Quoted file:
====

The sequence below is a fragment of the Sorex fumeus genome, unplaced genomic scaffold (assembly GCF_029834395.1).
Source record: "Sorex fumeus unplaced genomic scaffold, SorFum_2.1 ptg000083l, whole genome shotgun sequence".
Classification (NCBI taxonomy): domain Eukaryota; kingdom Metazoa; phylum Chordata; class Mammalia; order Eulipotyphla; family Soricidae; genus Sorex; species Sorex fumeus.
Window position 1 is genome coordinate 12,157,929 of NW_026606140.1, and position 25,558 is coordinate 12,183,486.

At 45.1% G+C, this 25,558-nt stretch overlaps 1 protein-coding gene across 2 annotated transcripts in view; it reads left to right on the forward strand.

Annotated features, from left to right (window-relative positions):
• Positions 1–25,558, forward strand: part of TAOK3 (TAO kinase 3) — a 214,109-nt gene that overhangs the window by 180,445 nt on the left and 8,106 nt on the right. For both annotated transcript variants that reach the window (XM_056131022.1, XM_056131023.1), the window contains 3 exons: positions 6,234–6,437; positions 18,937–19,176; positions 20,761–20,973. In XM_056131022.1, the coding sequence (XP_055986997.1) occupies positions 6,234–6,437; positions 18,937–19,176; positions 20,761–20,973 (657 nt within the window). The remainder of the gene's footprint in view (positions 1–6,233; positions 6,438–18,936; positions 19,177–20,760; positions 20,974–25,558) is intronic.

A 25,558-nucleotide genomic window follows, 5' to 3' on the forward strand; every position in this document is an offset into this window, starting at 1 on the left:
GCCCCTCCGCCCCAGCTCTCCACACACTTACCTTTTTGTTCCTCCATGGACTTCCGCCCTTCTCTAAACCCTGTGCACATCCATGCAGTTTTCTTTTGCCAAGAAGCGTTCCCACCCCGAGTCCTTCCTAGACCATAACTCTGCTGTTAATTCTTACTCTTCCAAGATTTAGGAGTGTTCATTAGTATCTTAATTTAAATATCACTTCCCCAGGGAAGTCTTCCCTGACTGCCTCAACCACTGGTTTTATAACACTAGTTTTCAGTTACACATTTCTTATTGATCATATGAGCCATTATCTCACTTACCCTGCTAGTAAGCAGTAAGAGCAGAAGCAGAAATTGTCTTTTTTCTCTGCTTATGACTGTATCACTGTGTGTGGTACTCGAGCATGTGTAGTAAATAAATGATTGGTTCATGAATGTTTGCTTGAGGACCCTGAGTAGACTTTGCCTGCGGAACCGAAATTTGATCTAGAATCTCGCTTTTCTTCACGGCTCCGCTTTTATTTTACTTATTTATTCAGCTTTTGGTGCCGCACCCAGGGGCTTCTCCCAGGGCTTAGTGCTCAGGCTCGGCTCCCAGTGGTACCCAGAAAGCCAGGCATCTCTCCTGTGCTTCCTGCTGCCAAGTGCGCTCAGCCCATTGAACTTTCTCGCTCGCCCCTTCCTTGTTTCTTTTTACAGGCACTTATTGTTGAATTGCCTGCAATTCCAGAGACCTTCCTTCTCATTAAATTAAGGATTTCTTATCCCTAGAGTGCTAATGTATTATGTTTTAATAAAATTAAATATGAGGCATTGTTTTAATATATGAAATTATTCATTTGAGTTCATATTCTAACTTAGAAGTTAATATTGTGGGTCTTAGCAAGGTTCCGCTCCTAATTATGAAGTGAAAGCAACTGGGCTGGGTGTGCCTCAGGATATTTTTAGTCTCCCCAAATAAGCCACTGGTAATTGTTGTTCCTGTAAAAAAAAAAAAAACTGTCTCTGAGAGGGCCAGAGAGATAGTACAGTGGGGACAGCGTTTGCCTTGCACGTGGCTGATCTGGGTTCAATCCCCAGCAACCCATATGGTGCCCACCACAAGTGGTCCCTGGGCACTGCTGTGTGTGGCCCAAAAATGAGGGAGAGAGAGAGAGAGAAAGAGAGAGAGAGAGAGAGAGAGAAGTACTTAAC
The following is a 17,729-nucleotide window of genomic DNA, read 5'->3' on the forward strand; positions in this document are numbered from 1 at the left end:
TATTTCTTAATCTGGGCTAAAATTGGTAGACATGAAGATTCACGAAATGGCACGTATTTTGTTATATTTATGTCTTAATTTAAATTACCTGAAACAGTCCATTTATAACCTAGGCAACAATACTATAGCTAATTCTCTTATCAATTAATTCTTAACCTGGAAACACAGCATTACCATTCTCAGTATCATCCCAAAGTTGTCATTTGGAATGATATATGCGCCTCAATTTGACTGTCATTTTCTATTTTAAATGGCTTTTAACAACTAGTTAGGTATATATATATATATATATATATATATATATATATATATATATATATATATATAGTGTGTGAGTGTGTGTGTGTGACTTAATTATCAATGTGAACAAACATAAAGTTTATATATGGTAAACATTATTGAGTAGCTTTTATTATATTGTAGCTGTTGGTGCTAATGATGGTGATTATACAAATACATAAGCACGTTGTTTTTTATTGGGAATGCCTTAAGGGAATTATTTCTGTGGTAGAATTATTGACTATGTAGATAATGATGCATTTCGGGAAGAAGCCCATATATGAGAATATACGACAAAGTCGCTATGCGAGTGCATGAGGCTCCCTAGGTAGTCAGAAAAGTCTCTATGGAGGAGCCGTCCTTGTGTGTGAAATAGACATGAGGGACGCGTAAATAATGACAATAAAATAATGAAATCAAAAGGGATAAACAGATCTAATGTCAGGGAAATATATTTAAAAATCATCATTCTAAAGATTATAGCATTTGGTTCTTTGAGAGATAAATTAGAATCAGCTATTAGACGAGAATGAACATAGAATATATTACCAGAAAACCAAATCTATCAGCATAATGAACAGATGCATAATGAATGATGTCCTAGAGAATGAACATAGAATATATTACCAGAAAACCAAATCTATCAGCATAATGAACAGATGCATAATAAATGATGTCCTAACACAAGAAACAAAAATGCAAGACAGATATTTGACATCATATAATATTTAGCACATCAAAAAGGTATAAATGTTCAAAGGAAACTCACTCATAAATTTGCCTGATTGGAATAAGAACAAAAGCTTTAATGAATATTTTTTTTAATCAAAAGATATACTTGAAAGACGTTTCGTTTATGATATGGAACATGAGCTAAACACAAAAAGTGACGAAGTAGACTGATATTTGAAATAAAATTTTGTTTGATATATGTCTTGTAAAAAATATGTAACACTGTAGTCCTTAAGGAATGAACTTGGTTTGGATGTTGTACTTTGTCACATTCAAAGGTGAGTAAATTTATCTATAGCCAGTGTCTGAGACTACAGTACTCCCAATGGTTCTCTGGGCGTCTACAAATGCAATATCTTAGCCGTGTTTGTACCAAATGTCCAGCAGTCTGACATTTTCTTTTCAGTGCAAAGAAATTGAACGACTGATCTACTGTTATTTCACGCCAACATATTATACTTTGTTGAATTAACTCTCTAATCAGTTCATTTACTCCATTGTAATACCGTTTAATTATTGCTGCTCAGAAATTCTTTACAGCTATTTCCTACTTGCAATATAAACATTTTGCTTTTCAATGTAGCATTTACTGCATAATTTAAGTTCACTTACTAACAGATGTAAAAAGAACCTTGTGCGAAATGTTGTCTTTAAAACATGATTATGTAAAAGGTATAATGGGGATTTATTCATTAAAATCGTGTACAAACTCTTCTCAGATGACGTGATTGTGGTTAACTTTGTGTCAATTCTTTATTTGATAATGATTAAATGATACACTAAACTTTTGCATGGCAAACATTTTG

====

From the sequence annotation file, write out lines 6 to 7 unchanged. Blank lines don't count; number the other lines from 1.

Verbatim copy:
Annotated features, from left to right (window-relative positions):
• Positions 1–25,558, forward strand: part of TAOK3 (TAO kinase 3) — a 214,109-nt gene that overhangs the window by 180,445 nt on the left and 8,106 nt on the right. For both annotated transcript variants that reach the window (XM_056131022.1, XM_056131023.1), the window contains 3 exons: positions 6,234–6,437; positions 18,937–19,176; positions 20,761–20,973. In XM_056131022.1, the coding sequence (XP_055986997.1) occupies positions 6,234–6,437; positions 18,937–19,176; positions 20,761–20,973 (657 nt within the window). The remainder of the gene's footprint in view (positions 1–6,233; positions 6,438–18,936; positions 19,177–20,760; positions 20,974–25,558) is intronic.